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Mar 6 / Chuck Smith, Jr.

March 5, 2017 – Jonah 4:9-11

The Unfinished Conversation

Then Jonah went out from the city and sat east of it. There he made a shelter for himself and sat under it in the shade until he could see what would happen in the city. So the LORD God appointed a plant and it grew up over Jonah to be a shade over his head to deliver him from his discomfort. And Jonah was extremely happy about the plant. But God appointed a worm when dawn came the next day and it attacked the plant and it withered. When the sun came up God appointed a scorching east wind, and the sun beat down on Jonah’s head so that he became faint and begged with all his soul to die, saying, “Death is better to me than life.”
Then God said to Jonah, “Do you have good reason to be angry about the plant?” And he said, “I have good reason to be angry, even to death.” Jonah 4:5-9

Intro: This morning we come to end of our journey with Jonah

But I am warning you in advance, with God every ending is a new beginning
– please notice when we revisit some key words–e.g., great, know, compassion, perish
• God’s will for Nineveh has been achieved and now he goes to work on Jonah
◦ which has been the actual message of the story from the start
– Jonah has stood out from all other characters in every respect
• everyone else in the story is Gentile
◦ everyone else has been responsive to God
◦ everyone else has demonstrated a true fear of God
• Jonah alone was unresponsive to God (even rebellious)
◦ Jonah alone feared God in word only (cf. Jonah 1:9)

God resumes his conversation with Jonah

Here in verse 9 it is “God” (Elohim) who speaks to Jonah — the generic reference to the deity
– the Creator who is God of both the people of Israel and Gentiles

In Romans 3, Paul asks, . . . is God the God of Jews only? Is He not the God of Gentiles also? Yes, of Gentiles also . . . (Ro. 3:29). It may be an eye-opener to read the verse again, substituting “Christians” for “Jews” and “non-Christians” for “Gentiles.”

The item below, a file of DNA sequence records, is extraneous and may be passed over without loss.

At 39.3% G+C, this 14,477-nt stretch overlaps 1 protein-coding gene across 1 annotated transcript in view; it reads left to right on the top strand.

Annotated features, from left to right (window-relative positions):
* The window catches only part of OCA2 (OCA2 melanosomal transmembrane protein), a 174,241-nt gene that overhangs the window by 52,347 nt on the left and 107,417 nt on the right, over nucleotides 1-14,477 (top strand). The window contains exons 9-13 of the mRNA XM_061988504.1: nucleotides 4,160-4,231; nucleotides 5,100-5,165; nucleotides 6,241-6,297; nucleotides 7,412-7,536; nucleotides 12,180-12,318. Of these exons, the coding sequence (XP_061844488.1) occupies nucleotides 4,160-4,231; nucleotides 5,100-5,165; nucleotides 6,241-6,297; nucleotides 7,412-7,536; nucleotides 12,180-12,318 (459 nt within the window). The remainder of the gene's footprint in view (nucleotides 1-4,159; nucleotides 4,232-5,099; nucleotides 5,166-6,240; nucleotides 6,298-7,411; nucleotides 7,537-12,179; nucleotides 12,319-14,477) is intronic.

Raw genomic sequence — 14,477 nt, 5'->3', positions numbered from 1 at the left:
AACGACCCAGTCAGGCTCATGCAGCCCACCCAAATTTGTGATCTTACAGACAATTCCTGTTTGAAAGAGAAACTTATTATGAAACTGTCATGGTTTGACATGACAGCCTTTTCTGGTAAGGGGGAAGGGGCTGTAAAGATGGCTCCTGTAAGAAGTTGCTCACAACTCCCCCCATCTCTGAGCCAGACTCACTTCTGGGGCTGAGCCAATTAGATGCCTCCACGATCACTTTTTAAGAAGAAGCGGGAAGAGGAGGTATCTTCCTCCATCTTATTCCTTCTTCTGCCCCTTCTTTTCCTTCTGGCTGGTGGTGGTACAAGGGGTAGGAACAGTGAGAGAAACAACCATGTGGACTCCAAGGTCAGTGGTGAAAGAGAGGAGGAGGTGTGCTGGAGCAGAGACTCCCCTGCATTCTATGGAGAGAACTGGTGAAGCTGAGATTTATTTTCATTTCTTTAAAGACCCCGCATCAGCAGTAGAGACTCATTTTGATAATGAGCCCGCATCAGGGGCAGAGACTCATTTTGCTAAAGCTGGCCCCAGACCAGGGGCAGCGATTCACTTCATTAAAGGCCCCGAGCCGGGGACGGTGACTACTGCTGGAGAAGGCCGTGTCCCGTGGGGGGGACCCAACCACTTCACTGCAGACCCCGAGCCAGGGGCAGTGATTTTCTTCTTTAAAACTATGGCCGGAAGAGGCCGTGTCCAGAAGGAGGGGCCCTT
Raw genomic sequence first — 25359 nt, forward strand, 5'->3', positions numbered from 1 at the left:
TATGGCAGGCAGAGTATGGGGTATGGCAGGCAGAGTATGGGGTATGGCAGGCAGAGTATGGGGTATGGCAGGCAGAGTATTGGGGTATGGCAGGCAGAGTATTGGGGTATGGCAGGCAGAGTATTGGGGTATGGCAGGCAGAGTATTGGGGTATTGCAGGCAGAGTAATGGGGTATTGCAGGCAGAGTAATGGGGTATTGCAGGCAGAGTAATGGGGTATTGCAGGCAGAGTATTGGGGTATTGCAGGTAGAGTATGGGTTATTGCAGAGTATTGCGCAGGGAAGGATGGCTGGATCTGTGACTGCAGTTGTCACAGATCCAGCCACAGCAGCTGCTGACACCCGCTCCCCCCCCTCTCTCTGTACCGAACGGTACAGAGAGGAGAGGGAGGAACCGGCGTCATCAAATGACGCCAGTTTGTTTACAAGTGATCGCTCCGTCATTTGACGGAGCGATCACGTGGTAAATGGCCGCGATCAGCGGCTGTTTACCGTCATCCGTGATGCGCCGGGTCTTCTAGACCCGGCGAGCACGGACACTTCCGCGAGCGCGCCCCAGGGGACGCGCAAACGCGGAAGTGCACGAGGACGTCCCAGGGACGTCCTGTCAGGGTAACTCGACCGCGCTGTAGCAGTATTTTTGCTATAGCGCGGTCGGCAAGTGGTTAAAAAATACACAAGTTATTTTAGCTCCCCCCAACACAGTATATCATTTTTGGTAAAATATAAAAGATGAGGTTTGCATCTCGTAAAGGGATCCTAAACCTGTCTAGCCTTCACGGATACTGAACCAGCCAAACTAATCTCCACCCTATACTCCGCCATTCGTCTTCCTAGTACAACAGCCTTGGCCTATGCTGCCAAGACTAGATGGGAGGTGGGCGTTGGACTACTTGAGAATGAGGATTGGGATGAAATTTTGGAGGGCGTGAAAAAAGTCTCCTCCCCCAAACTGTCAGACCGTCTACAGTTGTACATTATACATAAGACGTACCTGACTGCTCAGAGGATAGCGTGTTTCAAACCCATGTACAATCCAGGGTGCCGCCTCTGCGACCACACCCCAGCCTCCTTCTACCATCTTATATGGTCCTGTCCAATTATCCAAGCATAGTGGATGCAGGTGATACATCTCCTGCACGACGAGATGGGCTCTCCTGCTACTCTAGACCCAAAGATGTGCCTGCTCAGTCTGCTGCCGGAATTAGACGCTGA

Do you have good reason to be angry . . . ? — this is the same questionGod asked before
◦ but now the subject is specified; namely, the withered plant
◦ hopefully Jonah will be able to show more objectivity toward the plant than Nineveh
• God is coaxing him out of hyper-emotional state
◦ he wants Jonah to focus awareness on his anger, as if looking at it from the outside
◦ being conscious of what we are feeling is a move toward rational thinking
– Jonah’s answer was affirmative and intensely passionate

Leslie Allen says that the Hebrew construction of Jonah’s reply “partly has the force of an expletive” and Phillip Cary translates it, “Damned right I’m angry!”

• Jonah’s vexations had been piling up and now he snaps
◦ why does he choose death? Why not say instead, “Here, God, is my resignation. I quit!”?
• because he had already tried to flee God’s jurisdiction and found it was impossible
◦ so the only option that remained was death

Then the LORD said, “You had compassion on the plant for which you did not work and which you did not cause to grow, which came up overnight and perished over night. Jonah 4:10

God (Yahweh) begins to present his argument

First, we can see that there are missing pieces in God’s argument
(I have included a handout to illustrate how the argument would look with the blanks filled in–see footnote below)
– the effect of leaving out one side of the comparison forces us to stop and think
• for Jonah, it meant he had to fill in the blanks
• and to successfully do this requires a calmer mind
– God’s logic here is not that of Greek philosophers
• rather, it reasons from the lesser to the greater — “How much more?”
• this form of logic is typical of the Old Testament’s wisdom literature
◦ it is also considered a rabbinic form of argument
◦ we see examples of it in the teaching of both Jesus and Paul

Secondly, God is incredibly generous with Jonah
– not like the moms and dads whose response to their child is, “Because I said so!”
• God takes the time to patiently explain his concerns to Jonah
◦ consistent with that patient, loving tone is the fact that it is “Yahweh” (LORD) who speaks these words
◦ the relation between them is crucial to Jonah’s change of heart
You had compassion on the plant
• another one of Jonah’s emotion is brought to the surface
• the heart of their contention has been God’s compassion (see v. 2)

What drew compassion from Jonah? A plant
– Jonah had not put any work into it, he had no personal investment in it
• God appointed it for him and Jonah had taken ownership of it
• now he was sad to see it go — Jonah cared about the plant